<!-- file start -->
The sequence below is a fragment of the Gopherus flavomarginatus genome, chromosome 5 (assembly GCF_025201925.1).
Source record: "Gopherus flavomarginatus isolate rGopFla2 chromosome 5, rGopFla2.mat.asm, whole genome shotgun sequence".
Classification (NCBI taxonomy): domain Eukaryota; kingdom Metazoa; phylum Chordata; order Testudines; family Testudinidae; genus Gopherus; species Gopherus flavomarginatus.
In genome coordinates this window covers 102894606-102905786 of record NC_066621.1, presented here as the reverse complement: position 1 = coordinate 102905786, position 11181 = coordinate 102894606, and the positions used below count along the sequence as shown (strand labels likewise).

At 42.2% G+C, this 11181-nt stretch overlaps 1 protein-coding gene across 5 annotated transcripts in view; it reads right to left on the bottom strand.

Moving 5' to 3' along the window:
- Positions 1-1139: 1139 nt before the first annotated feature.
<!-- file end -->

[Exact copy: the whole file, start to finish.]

The sequence below is a fragment of the Gopherus flavomarginatus genome, chromosome 5 (assembly GCF_025201925.1).
Source record: "Gopherus flavomarginatus isolate rGopFla2 chromosome 5, rGopFla2.mat.asm, whole genome shotgun sequence".
Classification (NCBI taxonomy): domain Eukaryota; kingdom Metazoa; phylum Chordata; order Testudines; family Testudinidae; genus Gopherus; species Gopherus flavomarginatus.
In genome coordinates this window covers 102894606-102905786 of record NC_066621.1, presented here as the reverse complement: position 1 = coordinate 102905786, position 11181 = coordinate 102894606, and the positions used below count along the sequence as shown (strand labels likewise).

At 42.2% G+C, this 11181-nt stretch overlaps 1 protein-coding gene across 5 annotated transcripts in view; it reads right to left on the bottom strand.

Moving 5' to 3' along the window:
- Positions 1-1139: 1139 nt before the first annotated feature.